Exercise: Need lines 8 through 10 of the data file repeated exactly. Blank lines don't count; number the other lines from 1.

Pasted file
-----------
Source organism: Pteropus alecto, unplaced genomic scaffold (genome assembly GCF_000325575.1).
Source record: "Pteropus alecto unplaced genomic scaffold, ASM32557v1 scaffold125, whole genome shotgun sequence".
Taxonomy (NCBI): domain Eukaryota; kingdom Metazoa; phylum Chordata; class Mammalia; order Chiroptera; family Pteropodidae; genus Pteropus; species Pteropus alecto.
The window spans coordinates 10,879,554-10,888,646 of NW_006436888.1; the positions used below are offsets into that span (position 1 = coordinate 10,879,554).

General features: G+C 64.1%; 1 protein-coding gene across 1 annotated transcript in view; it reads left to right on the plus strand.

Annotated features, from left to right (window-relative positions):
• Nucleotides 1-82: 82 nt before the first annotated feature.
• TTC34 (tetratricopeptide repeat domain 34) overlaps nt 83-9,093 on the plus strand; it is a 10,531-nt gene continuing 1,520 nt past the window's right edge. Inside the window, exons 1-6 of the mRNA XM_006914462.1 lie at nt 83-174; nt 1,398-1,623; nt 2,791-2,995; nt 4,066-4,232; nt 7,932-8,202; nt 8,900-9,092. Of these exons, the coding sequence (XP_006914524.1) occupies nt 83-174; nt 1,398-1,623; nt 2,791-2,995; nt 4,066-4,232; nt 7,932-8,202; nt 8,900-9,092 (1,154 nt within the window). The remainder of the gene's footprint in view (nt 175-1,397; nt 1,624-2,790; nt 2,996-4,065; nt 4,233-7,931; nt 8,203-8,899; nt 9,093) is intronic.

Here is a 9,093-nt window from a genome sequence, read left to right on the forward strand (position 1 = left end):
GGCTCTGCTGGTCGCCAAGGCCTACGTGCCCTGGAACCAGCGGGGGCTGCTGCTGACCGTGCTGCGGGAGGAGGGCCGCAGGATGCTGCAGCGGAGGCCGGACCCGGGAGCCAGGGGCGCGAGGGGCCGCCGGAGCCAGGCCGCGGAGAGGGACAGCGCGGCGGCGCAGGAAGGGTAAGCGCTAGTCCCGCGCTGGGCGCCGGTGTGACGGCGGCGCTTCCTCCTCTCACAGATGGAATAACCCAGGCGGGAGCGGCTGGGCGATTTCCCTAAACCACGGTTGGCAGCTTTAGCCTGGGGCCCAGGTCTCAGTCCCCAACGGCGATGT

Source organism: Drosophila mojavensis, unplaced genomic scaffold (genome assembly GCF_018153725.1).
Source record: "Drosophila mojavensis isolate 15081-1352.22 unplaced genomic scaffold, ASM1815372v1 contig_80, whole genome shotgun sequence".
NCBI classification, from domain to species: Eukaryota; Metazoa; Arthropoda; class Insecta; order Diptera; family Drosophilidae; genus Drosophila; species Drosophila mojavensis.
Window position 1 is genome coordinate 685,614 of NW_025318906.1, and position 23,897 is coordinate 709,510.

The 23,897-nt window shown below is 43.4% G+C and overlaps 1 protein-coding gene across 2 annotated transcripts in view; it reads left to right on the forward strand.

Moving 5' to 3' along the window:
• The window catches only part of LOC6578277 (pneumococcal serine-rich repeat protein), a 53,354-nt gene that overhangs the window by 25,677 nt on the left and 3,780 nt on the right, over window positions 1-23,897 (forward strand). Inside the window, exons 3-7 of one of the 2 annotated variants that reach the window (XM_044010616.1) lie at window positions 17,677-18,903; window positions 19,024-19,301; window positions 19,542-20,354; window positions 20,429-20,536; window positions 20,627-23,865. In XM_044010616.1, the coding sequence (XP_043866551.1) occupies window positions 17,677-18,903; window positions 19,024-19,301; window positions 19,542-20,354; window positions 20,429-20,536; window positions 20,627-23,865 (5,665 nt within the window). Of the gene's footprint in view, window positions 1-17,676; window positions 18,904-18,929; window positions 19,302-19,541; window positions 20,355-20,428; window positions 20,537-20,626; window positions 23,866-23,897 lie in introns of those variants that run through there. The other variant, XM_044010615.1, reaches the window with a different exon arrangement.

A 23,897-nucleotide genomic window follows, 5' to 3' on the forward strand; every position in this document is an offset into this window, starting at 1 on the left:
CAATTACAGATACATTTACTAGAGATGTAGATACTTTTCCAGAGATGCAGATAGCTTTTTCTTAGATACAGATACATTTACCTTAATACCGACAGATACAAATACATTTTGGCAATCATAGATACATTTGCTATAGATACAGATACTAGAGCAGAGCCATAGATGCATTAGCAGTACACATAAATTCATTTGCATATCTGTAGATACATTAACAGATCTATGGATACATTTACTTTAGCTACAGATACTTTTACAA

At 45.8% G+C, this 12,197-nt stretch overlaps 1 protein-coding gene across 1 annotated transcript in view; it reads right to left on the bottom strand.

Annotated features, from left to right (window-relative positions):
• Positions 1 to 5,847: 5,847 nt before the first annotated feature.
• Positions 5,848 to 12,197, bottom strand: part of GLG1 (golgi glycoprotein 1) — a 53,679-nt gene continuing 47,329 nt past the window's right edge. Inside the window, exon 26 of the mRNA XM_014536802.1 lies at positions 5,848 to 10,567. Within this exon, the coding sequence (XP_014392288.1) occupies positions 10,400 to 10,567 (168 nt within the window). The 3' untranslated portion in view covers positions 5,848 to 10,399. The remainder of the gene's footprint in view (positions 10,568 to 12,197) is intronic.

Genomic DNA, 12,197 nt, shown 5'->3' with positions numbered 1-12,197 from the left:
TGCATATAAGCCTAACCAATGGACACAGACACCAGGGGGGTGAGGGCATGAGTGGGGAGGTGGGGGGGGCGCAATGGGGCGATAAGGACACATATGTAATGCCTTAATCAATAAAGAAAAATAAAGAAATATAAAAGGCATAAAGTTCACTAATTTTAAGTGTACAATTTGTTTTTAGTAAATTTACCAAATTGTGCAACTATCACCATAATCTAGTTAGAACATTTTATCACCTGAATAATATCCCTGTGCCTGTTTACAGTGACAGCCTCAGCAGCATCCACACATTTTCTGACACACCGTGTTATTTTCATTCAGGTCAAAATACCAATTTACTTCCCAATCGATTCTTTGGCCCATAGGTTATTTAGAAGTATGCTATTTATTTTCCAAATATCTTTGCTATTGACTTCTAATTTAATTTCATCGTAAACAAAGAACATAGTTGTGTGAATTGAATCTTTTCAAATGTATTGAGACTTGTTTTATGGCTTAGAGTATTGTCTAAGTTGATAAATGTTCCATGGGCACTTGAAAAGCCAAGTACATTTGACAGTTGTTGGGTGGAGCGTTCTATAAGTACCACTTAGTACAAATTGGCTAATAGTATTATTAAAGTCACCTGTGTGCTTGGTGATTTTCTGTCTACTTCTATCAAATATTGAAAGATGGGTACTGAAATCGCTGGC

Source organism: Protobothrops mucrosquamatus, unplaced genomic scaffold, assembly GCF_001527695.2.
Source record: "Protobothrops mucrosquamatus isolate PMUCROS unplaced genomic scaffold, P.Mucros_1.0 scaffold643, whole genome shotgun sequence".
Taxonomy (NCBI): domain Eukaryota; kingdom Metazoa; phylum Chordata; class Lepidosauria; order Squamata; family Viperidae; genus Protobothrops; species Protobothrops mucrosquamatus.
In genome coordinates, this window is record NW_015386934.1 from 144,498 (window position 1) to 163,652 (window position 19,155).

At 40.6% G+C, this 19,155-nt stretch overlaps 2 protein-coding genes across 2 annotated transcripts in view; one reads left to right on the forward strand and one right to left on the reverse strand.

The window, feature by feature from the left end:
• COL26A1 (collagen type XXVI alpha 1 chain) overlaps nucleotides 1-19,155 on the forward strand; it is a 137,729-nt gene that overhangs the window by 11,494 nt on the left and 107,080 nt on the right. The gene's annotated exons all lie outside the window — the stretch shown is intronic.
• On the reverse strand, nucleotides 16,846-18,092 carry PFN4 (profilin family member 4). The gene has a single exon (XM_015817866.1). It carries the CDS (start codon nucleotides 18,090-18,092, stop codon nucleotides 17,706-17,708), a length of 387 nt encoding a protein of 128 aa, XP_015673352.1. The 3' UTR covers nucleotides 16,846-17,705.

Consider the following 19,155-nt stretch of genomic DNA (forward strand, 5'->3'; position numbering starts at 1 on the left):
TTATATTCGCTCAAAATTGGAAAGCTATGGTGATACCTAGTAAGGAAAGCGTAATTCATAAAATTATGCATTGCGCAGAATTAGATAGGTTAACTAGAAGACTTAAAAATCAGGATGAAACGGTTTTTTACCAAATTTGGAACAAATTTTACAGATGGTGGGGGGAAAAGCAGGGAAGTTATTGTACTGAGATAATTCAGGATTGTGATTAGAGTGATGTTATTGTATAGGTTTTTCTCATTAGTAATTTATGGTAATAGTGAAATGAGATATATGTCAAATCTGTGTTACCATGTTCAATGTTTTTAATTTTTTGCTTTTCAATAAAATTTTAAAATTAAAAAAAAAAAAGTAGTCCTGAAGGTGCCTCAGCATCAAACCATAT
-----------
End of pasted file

• TTC34 (tetratricopeptide repeat domain 34) overlaps nt 83-9,093 on the plus strand; it is a 10,531-nt gene continuing 1,520 nt past the window's right edge. Inside the window, exons 1-6 of the mRNA XM_006914462.1 lie at nt 83-174; nt 1,398-1,623; nt 2,791-2,995; nt 4,066-4,232; nt 7,932-8,202; nt 8,900-9,092. Of these exons, the coding sequence (XP_006914524.1) occupies nt 83-174; nt 1,398-1,623; nt 2,791-2,995; nt 4,066-4,232; nt 7,932-8,202; nt 8,900-9,092 (1,154 nt within the window). The remainder of the gene's footprint in view (nt 175-1,397; nt 1,624-2,790; nt 2,996-4,065; nt 4,233-7,931; nt 8,203-8,899; nt 9,093) is intronic.

Here is a 9,093-nt window from a genome sequence, read left to right on the forward strand (position 1 = left end):
GGCTCTGCTGGTCGCCAAGGCCTACGTGCCCTGGAACCAGCGGGGGCTGCTGCTGACCGTGCTGCGGGAGGAGGGCCGCAGGATGCTGCAGCGGAGGCCGGACCCGGGAGCCAGGGGCGCGAGGGGCCGCCGGAGCCAGGCCGCGGAGAGGGACAGCGCGGCGGCGCAGGAAGGGTAAGCGCTAGTCCCGCGCTGGGCGCCGGTGTGACGGCGGCGCTTCCTCCTCTCACAGATGGAATAACCCAGGCGGGAGCGGCTGGGCGATTTCCCTAAACCACGGTTGGCAGCTTTAGCCTGGGGCCCAGGTCTCAGTCCCCAACGGCGATGT